Welcome to Spring. Watch out for the Sharks!

On the first day of spring in South Africa, not only are people coming out to celebrate. So are great white sharks, according to the Cape Town City Council, which is providing tips on how to play safe in the water.

Flying Great White Shark of False Bay. Photo_ Rob Lawrence. Source: FB/Shark Spotters
Flying Great White Shark of False Bay. Photo by Rob Lawrence. Source: FB/Shark Spotters

In a statement released today, the city appealed to all beach and ocean users to be aware of the expected increase in in-shore shark activity over the spring and summer months.

Shark sightings normally start in August and continue through to April, the statement said.

Fish Hoek Shark Exclusion Nets
Robin Gwilt: “Approaching Fish Hoek from Elsie’s Peak – with the Shark Exclusion Nets across the corner, creating a safe shark-free zone – This is a world first!”

In fact the Eastern and Western Cape of South Africa experienced a spate of shark attacks in July this year -including the high profile incident with Australian surfer Mick Fanning during a surf competition at Jeffrey’s Bay, and a shark attack in Buffel’s Bay (between Knysna and Sedgefield) in which 20-year-old Caleb Swanepoel lost his right leg. (See video below of Caleb’s rehabilitation.)

Caleb Swanepoel

“White sharks are present in our waters all year round and beach users should be aware that there is always a small possibility of encountering one of these animals,” according to the City of Cape Town.

“However, surfers are asked to be especially vigilant in the stretch between Sunrise and Macassar Beaches during the spring and summer months, as research has shown that the shark presence in these waters increases at this time of year.

Aerial view of sharks, South Africa
Aerial view of sharks near Cape Town, South Africa – watch video here.

The City said it was helped greatly in its shark work by the Shark Spotters organization, and that the Shark Spotters Information Centre at Muizenberg Surfer’s Corner is open to the public from 08:00 to 18:00 seven days a week, providing up-to-date information on sharks and marine ecology, basic first-aid, general public assistance and emergencies.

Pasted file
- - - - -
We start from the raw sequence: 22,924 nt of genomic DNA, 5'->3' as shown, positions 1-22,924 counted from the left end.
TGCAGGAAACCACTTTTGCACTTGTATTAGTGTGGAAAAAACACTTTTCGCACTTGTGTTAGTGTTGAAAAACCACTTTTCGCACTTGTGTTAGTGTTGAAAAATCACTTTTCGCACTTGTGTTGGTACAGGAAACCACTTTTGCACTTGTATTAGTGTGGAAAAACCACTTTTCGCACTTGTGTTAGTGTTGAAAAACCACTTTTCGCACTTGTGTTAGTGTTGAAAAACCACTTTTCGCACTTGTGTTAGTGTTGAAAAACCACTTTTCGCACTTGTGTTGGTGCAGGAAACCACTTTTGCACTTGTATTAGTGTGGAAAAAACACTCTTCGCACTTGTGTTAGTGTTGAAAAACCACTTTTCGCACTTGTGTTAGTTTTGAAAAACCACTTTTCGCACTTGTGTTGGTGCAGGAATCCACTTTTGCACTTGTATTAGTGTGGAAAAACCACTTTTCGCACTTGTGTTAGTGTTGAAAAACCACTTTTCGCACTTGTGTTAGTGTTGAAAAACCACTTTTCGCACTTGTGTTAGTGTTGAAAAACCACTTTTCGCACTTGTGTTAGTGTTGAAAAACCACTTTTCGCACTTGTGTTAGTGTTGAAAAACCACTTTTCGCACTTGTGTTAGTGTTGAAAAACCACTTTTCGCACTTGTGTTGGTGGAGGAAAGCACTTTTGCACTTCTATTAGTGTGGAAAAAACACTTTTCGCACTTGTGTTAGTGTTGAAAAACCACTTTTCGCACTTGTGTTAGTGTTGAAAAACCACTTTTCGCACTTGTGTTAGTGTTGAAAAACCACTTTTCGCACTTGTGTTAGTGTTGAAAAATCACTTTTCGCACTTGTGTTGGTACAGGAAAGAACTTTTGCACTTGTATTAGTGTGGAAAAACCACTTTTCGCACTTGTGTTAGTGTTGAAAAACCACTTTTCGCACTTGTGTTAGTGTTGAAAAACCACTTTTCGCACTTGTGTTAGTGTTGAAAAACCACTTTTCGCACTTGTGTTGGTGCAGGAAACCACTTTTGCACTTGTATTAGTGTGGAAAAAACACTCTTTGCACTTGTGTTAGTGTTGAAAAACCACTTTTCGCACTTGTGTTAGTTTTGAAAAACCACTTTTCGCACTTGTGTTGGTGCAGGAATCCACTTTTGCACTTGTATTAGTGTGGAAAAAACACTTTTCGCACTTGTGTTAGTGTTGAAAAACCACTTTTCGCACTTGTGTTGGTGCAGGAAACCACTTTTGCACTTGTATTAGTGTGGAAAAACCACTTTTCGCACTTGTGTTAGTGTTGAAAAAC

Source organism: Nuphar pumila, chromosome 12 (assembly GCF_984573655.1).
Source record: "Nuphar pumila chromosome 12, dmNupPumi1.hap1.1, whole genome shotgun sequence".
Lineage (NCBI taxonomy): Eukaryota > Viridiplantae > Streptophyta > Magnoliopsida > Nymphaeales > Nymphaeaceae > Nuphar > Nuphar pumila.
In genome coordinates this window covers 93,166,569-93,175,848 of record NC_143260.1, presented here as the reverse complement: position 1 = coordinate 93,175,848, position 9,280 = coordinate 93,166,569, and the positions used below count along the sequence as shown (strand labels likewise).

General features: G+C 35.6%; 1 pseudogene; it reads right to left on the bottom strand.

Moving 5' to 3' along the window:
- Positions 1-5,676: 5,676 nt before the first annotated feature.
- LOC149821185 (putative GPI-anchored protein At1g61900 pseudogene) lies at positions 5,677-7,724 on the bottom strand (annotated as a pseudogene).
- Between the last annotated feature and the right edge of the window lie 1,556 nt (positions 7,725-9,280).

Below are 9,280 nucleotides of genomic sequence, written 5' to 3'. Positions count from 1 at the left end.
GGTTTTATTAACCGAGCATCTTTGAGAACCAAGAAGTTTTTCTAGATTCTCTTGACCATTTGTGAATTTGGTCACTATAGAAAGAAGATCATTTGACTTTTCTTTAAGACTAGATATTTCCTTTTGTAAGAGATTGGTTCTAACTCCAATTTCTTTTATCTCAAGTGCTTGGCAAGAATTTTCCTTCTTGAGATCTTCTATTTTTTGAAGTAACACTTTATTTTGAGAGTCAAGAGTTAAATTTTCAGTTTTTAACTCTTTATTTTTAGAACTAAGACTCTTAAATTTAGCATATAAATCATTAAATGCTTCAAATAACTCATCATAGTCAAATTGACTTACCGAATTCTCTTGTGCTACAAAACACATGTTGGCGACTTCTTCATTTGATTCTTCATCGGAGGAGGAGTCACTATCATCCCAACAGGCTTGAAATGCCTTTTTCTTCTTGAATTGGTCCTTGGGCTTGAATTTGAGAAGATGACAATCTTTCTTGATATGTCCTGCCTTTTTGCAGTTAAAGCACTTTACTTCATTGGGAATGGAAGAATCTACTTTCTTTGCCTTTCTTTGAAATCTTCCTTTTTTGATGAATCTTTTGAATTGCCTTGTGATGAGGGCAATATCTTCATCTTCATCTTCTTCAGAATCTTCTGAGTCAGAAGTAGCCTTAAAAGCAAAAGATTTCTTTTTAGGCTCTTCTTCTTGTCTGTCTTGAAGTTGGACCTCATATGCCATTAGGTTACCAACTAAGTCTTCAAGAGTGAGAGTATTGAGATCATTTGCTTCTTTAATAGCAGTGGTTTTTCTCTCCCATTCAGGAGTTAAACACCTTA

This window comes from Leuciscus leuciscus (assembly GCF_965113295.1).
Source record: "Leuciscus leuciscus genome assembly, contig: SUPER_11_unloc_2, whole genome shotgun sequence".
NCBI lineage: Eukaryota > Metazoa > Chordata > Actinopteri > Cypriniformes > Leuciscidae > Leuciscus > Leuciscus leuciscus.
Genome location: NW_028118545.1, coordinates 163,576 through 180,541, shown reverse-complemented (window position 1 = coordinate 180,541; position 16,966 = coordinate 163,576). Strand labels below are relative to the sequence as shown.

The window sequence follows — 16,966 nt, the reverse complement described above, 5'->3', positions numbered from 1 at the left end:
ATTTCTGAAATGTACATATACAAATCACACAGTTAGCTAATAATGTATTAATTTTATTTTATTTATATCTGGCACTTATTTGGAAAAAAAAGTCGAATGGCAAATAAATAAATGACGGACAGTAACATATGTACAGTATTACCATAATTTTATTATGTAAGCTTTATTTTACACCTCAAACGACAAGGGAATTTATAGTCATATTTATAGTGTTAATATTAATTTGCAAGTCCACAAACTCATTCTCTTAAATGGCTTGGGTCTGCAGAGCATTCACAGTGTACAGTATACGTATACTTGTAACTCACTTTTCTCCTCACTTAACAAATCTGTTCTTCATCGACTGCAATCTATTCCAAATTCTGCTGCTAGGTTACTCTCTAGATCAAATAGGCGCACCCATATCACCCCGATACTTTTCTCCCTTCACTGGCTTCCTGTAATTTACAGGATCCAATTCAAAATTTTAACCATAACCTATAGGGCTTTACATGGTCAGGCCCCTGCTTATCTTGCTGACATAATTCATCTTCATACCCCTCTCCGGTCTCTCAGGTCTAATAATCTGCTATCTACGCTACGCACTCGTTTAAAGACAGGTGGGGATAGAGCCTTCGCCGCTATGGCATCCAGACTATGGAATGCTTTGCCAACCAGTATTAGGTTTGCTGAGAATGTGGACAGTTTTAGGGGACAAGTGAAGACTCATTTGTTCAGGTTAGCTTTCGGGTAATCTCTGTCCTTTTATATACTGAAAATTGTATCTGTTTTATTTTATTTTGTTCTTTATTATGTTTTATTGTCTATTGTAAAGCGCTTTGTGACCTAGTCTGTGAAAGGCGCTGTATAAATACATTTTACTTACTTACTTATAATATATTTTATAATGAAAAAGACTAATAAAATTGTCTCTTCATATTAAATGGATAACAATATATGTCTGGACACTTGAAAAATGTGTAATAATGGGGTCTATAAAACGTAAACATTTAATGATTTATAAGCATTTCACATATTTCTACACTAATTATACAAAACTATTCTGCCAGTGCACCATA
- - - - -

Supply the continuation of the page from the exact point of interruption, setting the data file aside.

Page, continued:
Shark nets in South Africa
Shark nets in South Africa

For those people unused to swimming in shark waters, the city has a list of guidelines, which include the following:

[vc_button title=”1″ color=”default” size=”size_small”] Use beaches where Shark Spotters are on duty

[vc_button title=”2″ color=”default” size=”size_small”] Take the time to speak to the Shark Spotters on the day you visit the beach

[vc_button title=”3″ color=”default” size=”size_small”] Use the Shark Spotters signs to familiarise yourself with the four-flag warning system and warning siren

[vc_button title=”4″ color=”default” size=”size_small”] Do not swim, surf or surf-ski when birds, dolphins or seals are feeding nearby

[vc_button title=”5″ color=”default” size=”size_small”] Do not swim, surf or surf-ski where trek-netting, fishing or spear fishing is taking place

[vc_button title=”6″ color=”default” size=”size_small”] Do not swim in deep water beyond the breakers

[vc_button title=”7″ color=”default” size=”size_small”] Do not swim if you are bleeding

[vc_button title=”8″ color=”default” size=”size_small”] Do not swim near river mouths

[vc_button title=”9″ color=”default” size=”size_small”] Do not swim, surf or surf-ski at night

[vc_button title=”10″ color=”default” size=”size_small”] Do not swim, surf or surf-ski if there has been a whale stranded nearby

Watch Video: Shark attack survivor Caleb Swanepoel back in the water…